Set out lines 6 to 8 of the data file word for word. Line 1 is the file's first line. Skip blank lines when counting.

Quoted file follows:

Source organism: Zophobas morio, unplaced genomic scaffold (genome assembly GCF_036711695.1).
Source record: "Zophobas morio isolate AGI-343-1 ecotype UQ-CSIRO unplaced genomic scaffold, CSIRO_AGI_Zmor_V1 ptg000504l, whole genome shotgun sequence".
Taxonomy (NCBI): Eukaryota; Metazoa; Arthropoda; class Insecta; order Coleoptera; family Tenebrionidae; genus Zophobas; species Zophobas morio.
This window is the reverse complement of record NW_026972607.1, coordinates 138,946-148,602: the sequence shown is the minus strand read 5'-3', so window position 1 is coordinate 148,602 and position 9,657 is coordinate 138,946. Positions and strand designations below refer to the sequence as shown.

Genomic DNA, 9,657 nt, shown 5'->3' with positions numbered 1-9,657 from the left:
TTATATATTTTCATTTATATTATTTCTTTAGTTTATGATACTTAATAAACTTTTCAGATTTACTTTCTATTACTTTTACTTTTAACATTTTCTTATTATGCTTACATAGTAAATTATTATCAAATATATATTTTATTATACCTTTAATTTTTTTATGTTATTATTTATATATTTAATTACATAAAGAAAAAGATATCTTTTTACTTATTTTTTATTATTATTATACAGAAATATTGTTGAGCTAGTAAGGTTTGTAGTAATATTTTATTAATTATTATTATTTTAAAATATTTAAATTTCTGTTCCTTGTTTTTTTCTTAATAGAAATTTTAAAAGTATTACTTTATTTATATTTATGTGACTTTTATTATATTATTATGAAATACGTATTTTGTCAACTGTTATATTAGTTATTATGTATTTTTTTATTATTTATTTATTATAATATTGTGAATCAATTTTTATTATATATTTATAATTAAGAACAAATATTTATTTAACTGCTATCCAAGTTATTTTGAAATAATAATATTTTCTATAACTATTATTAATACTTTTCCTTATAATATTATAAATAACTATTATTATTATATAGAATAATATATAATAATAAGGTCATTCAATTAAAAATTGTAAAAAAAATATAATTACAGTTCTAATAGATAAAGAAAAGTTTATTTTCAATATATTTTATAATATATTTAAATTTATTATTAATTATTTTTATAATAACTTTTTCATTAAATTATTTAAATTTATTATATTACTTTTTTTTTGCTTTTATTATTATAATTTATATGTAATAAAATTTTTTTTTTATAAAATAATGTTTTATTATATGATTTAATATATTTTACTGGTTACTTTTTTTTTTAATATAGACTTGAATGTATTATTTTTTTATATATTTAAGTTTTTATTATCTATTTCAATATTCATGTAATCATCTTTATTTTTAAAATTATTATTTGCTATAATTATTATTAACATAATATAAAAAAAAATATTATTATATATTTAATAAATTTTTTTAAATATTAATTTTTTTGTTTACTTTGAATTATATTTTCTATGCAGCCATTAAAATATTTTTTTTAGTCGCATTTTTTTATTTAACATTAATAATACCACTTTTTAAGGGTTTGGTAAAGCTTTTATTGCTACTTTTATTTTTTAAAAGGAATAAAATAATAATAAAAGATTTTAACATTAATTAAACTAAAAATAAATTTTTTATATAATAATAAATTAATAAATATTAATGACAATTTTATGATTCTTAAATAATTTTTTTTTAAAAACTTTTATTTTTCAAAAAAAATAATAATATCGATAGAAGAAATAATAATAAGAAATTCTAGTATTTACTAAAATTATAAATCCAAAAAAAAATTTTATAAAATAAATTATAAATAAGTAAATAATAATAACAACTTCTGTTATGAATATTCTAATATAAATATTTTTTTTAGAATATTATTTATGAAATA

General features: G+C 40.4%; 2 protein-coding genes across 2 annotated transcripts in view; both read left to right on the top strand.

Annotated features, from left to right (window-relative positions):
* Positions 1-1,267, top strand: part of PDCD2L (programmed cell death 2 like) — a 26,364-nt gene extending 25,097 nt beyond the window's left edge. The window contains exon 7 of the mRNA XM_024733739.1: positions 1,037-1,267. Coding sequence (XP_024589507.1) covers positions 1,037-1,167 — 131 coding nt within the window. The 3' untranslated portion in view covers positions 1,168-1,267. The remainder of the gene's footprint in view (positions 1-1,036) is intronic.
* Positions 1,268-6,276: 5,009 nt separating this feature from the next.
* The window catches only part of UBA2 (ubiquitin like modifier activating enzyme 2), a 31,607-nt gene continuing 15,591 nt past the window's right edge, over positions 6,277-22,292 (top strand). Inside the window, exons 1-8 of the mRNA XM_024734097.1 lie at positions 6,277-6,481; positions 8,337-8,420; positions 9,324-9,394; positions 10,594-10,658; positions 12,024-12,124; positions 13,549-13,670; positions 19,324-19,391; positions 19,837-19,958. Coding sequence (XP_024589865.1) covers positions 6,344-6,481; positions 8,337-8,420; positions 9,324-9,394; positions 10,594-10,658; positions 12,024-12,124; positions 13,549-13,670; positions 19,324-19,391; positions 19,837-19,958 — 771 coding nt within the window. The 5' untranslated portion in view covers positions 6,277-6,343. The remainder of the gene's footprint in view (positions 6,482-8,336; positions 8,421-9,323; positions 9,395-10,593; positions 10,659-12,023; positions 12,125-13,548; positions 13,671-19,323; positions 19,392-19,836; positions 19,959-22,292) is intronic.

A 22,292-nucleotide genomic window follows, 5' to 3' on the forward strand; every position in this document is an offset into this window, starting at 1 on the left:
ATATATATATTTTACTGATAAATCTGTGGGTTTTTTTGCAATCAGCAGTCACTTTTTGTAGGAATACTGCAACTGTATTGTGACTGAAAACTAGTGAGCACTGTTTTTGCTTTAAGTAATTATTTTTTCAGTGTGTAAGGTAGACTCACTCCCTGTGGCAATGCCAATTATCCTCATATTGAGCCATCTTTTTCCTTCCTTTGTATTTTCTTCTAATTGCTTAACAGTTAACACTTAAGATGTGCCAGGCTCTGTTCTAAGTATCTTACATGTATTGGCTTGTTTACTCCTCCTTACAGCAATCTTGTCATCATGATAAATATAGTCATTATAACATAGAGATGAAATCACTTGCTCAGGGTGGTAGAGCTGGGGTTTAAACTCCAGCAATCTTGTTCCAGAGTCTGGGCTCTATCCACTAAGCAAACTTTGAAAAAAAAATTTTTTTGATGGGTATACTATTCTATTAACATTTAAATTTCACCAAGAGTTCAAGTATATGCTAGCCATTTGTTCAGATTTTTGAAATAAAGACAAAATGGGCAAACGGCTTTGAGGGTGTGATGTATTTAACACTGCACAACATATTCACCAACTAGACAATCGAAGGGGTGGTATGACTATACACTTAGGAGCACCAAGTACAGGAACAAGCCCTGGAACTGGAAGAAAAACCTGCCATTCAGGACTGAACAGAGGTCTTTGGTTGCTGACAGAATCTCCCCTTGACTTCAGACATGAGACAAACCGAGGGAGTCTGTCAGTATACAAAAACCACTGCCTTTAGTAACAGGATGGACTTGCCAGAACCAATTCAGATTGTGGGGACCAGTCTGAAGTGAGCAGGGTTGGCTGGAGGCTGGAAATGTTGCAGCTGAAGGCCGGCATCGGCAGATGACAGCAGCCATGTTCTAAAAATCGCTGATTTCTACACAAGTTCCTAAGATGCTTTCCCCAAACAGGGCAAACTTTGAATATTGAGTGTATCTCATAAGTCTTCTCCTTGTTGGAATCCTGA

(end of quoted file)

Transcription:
TTATATATTTTCATTTATATTATTTCTTTAGTTTATGATACTTAATAAACTTTTCAGATTTACTTTCTATTACTTTTACTTTTAACATTTTCTTATTATGCTTACATAGTAAATTATTATCAAATATATATTTTATTATACCTTTAATTTTTTTATGTTATTATTTATATATTTAATTACATAAAGAAAAAGATATCTTTTTACTTATTTTTTATTATTATTATACAGAAATATTGTTGAGCTAGTAAGGTTTGTAGTAATATTTTATTAATTATTATTATTTTAAAATATTTAAATTTCTGTTCCTTGTTTTTTTCTTAATAGAAATTTTAAAAGTATTACTTTATTTATATTTATGTGACTTTTATTATATTATTATGAAATACGTATTTTGTCAACTGTTATATTAGTTATTATGTATTTTTTTATTATTTATTTATTATAATATTGTGAATCAATTTTTATTATATATTTATAATTAAGAACAAATATTTATTTAACTGCTATCCAAGTTATTTTGAAATAATAATATTTTCTATAACTATTATTAATACTTTTCCTTATAATATTATAAATAACTATTATTATTATATAGAATAATATATAATAATAAGGTCATTCAATTAAAAATTGTAAAAAAAATATAATTACAGTTCTAATAGATAAAGAAAAGTTTATTTTCAATATATTTTATAATATATTTAAATTTATTATTAATTATTTTTATAATAACTTTTTCATTAAATTATTTAAATTTATTATATTACTTTTTTTTTGCTTTTATTATTATAATTTATATGTAATAAAATTTTTTTTTTATAAAATAATGTTTTATTATATGATTTAATATATTTTACTGGTTACTTTTTTTTTTAATATAGACTTGAATGTATTATTTTTTTATATATTTAAGTTTTTATTATCTATTTCAATATTCATGTAATCATCTTTATTTTTAAAATTATTATTTGCTATAATTATTATTAACATAATATAAAAAAAAATATTATTATATATTTAATAAATTTTTTTAAATATTAATTTTTTTGTTTACTTTGAATTATATTTTCTATGCAGCCATTAAAATATTTTTTTTAGTCGCATTTTTTTATTTAACATTAATAATACCACTTTTTAAGGGTTTGGTAAAGCTTTTATTGCTACTTTTATTTTTTAAAAGGAATAAAATAATAATAAAAGATTTTAACATTAATTAAACTAAAAATAAATTTTTTATATAATAATAAATTAATAAATATTAATGACAATTTTATGATTCTTAAATAATTTTTTTTTAAAAACTTTTATTTTTCAAAAAAAATAATAATATCGATAGAAGAAATAATAATAAGAAATTCTAGTATTTACTAAAATTATAAATCCAAAAAAAAATTTTATAAAATAAATTATAAATAAGTAAATAATAATAACAACTTCTGTTATGAATATTCTAATATAAATATTTTTTTTAGAATATTATTTATGAAATA

General features: G+C 40.4%; 2 protein-coding genes across 2 annotated transcripts in view; both read left to right on the top strand.

Annotated features, from left to right (window-relative positions):